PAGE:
Magnetic declination; the thing which we never want to talk about because it gives us headaches! It is unfortunately, a very important part of wilderness navigation, as it can considerably alter our course of travel over a significant distance. I will try to offer a very simple way to look at it.


I underlined because this is something that should not be a factor in land navigation.  Over significant distances one should be taking numerous ranges and using the features of the landscape to continually correct course.   

This is not to say that you should not be accounting for declination, you certainly should, especially in areas with significant declination.
Only that you should be taking frequent ranges and double checking to prevent an accumulation of error.

I hope that doesn't sound like I'm being picky.  It just seemed worth noting.



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Offline greyhound352

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Re: Wilderness Navigation: Magnetic Declination
« Reply #2 on: May 16, 2012, 05:42:49 PM »
Great post Woodtreckker, I just wanted to add one thing. One thing I look for in a compass is a way to adjust for magnetic declination built into the compass. This is a great feature because you can set it and forget as long as you stay in the same area.
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Offline Gurthy

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Re: Wilderness Navigation: Magnetic Declination
« Reply #3 on: May 16, 2012, 10:02:26 PM »
Great post Ross  :thumbsup:

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Re: Wilderness Navigation: Magnetic Declination
« Reply #4 on: May 16, 2012, 11:04:57 PM »
A link to some more information on this topic:

http://education.usgs.gov/lessons/compass.html

Hope it's useful.  If you are on the Agonic Line, lucky you! 

Offline PetrifiedWood

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Re: Wilderness Navigation: Magnetic Declination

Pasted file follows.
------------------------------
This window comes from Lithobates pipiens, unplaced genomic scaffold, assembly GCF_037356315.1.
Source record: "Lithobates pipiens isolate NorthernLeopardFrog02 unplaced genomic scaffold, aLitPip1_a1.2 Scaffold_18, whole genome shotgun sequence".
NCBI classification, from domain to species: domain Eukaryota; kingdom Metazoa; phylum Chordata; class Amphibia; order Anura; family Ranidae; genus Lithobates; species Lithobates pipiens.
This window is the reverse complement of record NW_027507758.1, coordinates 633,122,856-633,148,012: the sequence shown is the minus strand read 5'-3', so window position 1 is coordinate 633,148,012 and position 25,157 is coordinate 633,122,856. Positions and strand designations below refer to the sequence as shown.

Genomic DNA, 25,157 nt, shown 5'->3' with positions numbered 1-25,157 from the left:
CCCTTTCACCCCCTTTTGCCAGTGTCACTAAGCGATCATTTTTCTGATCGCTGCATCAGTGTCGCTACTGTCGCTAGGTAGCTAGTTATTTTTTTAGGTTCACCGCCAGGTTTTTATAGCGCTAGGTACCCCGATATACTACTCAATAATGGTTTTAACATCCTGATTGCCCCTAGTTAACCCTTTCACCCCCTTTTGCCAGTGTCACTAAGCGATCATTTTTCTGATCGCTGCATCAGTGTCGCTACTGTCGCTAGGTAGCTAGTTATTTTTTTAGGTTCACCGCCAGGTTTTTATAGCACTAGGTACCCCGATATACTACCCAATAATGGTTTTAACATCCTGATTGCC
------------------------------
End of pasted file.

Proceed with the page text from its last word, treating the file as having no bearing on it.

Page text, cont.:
« Reply #5 on: May 17, 2012, 12:06:07 AM »
Another great informative post, thanks! :)

Also worth noting:

USGS Topographic maps will usually have the local magnetic declination printed on them at the bottom. They also will give you the rate of change per year + or -. You can look at the date on the map, then extrapolate the current local declination by adding or subtracting the rate X the number of years since the map was published, up to a certain point. I wouldn't rely on this method for maps over ten years old tops.
« Last Edit: May 17, 2012, 12:10:08 AM by PetrifiedWood »

Offline Wood Trekker

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Re: Wilderness Navigation: Magnetic Declination
« Reply #6 on: May 17, 2012, 05:34:24 AM »
Magnetic declination; the thing which we never want to talk about because it gives us headaches! It is unfortunately, a very important part of wilderness navigation, as it can considerably alter our course of travel over a significant distance. I will try to offer a very simple way to look at it.


I underlined because this is something that should not be a factor in land navigation.  Over significant distances one should be taking numerous ranges and using the features of the landscape to continually correct course.   

This is not to say that you should not be accounting for declination, you certainly should, especially in areas with significant declination.
Only that you should be taking frequent ranges and double checking to prevent an accumulation of error.